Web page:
And so after the politely received and massively selling ‘The Look Of Love’, and a very successful global tour, came Diana Krall’s first live album; ‘A Night In Paris’, recorded over a series of five nights at the prestigious Paris Olympia. Krall comes backed by a great band consisting of guitarist Anthony Wilson, bassist John Clayton and drummer Jeff Hamilton, and only on some tracks is she backed by the superb Orchestre Symphonique European. Happily the material is split nicely between the Nat Cole Trio-inspired music that brought her first into the limelight and the later smoother more orchestral work that has made her the favourite of the dinner-party circuit.

Opening with the swinging ‘I Love Being Here With You, from her second album, her superb piano is fully involved, much missed after an almost complete absence from ‘The Look Of Love’. And even better, her singing is more free and impassioned than has been recently witnessed. Of course, to keep the larger fanbase happy, she then switches to the orchestral-backed ‘Let’s Fall In Love’. But very surprisingly, the orchestra doesn’t define the piece; Krall’s piano and Wilson’s guitar lead the way, and they do so flawlessly.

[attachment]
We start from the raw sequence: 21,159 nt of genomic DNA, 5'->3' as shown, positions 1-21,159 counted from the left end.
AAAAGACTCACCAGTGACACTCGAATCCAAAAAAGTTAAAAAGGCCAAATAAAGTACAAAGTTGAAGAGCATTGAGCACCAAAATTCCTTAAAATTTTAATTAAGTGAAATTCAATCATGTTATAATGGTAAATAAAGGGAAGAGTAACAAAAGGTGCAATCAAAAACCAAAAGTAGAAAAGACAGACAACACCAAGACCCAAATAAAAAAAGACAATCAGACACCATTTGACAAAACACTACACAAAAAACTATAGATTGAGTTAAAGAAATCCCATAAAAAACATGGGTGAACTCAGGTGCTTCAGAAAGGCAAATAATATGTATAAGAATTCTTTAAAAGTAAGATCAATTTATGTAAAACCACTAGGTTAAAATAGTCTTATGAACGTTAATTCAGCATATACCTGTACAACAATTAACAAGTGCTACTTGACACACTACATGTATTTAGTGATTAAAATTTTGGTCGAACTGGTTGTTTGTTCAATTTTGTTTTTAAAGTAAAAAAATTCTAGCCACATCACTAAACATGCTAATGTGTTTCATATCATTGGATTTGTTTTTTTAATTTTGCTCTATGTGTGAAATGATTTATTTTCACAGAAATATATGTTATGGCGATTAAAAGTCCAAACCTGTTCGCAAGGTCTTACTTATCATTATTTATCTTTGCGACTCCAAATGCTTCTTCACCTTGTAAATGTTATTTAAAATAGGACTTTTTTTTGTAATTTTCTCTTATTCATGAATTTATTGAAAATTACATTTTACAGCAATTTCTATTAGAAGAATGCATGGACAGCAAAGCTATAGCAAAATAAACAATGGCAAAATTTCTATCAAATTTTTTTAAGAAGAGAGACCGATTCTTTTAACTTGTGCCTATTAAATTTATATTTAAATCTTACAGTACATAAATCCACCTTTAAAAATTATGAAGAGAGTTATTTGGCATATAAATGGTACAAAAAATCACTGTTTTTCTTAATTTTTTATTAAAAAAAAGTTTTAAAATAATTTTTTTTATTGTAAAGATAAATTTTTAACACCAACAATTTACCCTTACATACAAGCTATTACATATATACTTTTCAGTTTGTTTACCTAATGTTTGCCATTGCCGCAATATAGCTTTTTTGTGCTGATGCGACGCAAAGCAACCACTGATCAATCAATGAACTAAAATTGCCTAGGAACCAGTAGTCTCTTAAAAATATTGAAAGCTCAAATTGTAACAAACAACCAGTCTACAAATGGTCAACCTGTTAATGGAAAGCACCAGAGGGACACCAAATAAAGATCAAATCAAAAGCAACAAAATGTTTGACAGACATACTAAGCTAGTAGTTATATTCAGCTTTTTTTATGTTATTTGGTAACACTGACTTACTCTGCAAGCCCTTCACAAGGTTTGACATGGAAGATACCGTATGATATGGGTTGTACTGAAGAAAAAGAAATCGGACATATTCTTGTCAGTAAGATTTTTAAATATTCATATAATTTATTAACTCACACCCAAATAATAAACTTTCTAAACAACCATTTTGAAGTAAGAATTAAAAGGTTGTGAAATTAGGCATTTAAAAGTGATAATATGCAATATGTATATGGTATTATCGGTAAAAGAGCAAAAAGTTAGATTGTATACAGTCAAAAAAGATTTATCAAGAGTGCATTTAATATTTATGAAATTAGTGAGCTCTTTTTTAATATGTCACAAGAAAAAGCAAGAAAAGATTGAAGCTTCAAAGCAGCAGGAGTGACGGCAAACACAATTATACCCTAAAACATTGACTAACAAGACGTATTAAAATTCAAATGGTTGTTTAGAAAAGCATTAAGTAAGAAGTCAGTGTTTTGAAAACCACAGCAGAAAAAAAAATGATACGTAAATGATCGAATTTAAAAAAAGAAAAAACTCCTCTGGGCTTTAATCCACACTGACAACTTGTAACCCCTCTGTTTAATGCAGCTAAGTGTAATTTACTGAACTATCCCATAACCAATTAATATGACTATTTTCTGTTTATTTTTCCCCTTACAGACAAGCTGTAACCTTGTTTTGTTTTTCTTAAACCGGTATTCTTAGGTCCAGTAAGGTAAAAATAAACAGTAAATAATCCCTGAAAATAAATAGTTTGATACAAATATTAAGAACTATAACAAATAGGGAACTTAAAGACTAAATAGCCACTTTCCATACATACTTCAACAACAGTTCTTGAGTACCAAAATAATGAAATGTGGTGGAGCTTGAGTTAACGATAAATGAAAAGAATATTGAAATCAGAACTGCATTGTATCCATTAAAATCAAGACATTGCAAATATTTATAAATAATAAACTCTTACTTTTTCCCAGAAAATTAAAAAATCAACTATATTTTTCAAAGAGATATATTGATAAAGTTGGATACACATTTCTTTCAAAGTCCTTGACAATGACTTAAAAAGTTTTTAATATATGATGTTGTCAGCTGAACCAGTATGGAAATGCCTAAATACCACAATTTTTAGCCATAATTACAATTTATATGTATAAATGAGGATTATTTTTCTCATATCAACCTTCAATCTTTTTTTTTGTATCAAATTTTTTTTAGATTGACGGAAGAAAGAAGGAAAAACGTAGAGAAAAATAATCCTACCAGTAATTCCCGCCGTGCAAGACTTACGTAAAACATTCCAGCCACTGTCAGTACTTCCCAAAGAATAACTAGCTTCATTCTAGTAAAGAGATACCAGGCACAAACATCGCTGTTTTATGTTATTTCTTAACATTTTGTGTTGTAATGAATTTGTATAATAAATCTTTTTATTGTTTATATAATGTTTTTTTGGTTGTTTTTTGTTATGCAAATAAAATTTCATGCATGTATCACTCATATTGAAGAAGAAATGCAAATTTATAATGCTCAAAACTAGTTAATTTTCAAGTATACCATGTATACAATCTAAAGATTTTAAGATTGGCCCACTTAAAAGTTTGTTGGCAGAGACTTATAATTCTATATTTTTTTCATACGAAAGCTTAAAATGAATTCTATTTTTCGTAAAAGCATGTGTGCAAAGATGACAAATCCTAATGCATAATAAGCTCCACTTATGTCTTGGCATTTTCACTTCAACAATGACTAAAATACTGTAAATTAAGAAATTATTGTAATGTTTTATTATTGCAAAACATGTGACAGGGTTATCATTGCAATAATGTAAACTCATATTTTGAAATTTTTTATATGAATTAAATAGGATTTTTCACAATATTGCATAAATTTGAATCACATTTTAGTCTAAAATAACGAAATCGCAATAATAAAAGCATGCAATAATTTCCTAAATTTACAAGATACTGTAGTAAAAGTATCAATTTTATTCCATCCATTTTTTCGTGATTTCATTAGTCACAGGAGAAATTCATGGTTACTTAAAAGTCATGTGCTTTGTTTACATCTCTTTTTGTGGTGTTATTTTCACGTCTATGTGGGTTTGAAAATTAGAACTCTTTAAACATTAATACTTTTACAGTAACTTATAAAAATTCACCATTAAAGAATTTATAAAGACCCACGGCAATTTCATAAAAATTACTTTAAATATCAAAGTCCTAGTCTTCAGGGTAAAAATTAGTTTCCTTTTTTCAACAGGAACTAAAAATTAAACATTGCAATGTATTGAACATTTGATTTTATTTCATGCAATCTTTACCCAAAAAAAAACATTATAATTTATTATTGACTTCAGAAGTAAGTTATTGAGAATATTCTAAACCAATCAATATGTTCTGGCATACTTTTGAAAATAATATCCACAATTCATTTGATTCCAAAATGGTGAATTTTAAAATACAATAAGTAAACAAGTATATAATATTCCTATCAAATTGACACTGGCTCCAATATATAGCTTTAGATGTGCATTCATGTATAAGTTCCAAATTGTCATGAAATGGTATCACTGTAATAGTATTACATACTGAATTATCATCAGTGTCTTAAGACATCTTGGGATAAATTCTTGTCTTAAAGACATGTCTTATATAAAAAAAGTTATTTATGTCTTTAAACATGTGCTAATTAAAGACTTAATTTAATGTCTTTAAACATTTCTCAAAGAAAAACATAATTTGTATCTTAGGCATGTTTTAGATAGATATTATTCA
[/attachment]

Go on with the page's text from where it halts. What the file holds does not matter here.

The flow of older, uptempo jazz followed by slower, mellower tunes continues, with ‘Deed I Do’ taken from Krall’s excellent Nat King Cole tribute album ‘All For You’. The quartet really come together and plays fantastically, with the piano well to the fore and sounding brilliant. It is disappointing then that it is immediately followed by her take on ‘The Look Of Love’. Too slow, sounding just like the lumpen studio version, and lacking really any dramatic feel to it, it tries to be a pop song in a jazz style with a bossa nova flair and fails at all three. It does though have the benefit of one of Krall’s beautifully played piano interludes.